April 20, 2014

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A Sad Weekend

A sheriff's deputy wasn't the only major loss on the first February weekend of 1981.

It has been widely reported that, on February 7, 1981, Washington County Sheriff's Deputy Ray Clark was shot to death at his home.

But for WTAP, that wasn't the only sudden...and tragic...loss that weekend.

It wasn't until Sunday morning, February 8, that we were able to confirm that Deputy Clark had died.  Later that day, I, accompanied by a couple of station engineers, shot some video at Clark's home, just outside Marietta, where the shooting took place the night before.  As I was later told, Chief Engineer Charlie Helmick discussed the shooting with Nancy Hickel, a reporter hired at the time I was just a few months earlier, about the shooting.

That apparently was the last time anyone, from the station or otherwise, had any contact with Hickel.

I knew Nancy from her radio work, first with WXIL, then with WKYG/WQAW.  She was what one would describe "a real go-getter". She didn't have an agenda against anyone that I knew of, but she had knowledge of both people and investigations.  There had been one involving the city administration at that time.  After Nancy and I were both hired, it was more or less determined that she would be the "Parkersburg/West Virginia" reporter and I would be the "Marietta/Ohio" reporter (due to my previous experience covering news on the Ohio side of the river for WBRJ radio).  By November of 1980, Nancy was also co-anchoring the weekday 6PM news with Jack Kane and a Sunday night broadcast.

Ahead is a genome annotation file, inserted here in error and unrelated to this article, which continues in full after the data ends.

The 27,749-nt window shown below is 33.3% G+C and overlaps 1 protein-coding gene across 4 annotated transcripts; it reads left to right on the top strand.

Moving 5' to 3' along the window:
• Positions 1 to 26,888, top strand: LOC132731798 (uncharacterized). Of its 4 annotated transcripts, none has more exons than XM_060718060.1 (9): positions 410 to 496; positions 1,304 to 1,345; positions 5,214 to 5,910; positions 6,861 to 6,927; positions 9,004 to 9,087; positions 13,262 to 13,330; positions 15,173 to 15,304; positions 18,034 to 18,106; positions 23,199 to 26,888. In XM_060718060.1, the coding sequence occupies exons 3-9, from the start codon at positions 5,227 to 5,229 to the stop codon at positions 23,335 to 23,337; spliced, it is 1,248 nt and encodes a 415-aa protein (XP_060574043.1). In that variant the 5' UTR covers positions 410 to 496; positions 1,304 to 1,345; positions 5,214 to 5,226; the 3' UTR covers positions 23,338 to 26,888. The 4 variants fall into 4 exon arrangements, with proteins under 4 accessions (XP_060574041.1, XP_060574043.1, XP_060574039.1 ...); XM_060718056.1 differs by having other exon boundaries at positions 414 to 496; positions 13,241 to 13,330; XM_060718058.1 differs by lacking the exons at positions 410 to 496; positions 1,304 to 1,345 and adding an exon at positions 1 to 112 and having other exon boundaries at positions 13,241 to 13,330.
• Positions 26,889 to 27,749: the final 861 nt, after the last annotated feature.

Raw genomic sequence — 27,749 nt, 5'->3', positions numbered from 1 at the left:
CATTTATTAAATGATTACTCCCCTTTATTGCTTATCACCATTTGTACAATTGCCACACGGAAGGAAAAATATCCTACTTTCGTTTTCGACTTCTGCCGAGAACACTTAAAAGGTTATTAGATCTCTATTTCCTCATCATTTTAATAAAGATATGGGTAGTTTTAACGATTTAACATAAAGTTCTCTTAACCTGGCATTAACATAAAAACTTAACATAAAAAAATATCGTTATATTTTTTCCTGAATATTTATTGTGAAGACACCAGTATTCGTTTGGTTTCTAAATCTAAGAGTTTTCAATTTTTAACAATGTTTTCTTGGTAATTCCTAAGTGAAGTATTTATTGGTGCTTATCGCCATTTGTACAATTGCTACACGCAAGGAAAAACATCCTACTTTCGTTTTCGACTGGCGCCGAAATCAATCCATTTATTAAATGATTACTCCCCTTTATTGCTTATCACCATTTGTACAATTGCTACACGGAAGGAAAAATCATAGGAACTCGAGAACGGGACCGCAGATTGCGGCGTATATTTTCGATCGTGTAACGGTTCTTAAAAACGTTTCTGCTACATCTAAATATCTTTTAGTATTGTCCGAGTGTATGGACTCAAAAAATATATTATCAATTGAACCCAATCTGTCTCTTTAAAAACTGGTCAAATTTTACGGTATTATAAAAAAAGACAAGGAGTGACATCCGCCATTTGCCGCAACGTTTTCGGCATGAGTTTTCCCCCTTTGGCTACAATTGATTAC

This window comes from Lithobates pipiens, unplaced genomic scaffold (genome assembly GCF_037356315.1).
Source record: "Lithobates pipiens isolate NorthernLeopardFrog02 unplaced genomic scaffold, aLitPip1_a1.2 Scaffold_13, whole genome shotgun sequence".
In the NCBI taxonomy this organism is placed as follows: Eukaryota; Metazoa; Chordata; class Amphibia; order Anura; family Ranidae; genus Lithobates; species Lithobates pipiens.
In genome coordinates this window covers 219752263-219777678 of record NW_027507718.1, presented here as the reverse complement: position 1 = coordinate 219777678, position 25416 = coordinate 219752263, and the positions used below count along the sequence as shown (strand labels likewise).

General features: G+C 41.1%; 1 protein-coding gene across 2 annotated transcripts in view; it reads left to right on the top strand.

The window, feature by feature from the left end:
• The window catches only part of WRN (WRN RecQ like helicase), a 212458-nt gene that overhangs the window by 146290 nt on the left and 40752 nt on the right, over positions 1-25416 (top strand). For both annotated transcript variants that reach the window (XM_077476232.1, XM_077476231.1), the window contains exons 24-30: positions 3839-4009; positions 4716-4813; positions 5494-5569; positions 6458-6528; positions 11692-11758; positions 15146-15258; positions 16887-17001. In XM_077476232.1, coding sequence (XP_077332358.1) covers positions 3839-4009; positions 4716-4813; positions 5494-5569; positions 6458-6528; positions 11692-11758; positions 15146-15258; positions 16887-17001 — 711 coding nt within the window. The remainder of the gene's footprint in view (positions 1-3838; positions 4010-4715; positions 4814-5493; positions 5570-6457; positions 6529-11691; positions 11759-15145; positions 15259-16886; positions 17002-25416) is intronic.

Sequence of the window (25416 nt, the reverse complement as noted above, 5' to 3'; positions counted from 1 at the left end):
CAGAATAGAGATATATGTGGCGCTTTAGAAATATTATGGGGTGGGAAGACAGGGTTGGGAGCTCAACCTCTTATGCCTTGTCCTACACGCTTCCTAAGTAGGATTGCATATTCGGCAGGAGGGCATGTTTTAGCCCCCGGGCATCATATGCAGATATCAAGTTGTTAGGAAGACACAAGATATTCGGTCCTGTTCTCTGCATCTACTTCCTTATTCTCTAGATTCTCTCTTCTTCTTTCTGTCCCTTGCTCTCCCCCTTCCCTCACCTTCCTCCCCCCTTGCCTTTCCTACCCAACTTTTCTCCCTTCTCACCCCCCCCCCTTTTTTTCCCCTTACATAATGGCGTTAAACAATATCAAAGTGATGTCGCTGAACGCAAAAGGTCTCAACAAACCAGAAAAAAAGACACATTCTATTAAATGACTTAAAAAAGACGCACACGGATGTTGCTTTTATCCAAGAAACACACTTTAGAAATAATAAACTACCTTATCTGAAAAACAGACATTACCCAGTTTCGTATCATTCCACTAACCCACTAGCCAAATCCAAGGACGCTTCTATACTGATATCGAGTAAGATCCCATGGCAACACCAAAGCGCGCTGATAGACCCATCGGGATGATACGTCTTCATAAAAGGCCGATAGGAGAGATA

Nancy did not show up for the Sunday 11PM news, and, by Monday morning, people were becoming concerned.  While I was on the phone with Jack, discussing the Clark story, then-WTAP General Manager Sherman Grimm walked into the newsroom and interrupted our conversation.  "Nancy's dead", he told me, and I quickly relayed the news to Jack.

There was speculation as to what had happened, but the ruling was that Nancy had died of natural causes. I understand her family had a history of heart problems, something I can relate to in my own family.  Her funeral was held Thursday, February 12, with nearly everyone from WTAP not directly involved in the station's operation on hand.

There is often discussion about the on-air employee turnover at the station.  I don't know if Nancy would have been here as long as I have (she was my age-24-when she died), but, given her life-long Parkersburg residency and her knowledge of local news, it would not have been a surprise to me if she might still be here today, had she lived. In September, 1981, after Jack left for Charleston, Roger Sheppard (who now, of course, is our general manager) came on staff as well.  For a long time afterward, I wondered about the "dream team" the three of us might have been.

Nancy's death was a three-way loss: to her family, of course, to WTAP, and to Parkersburg.

 

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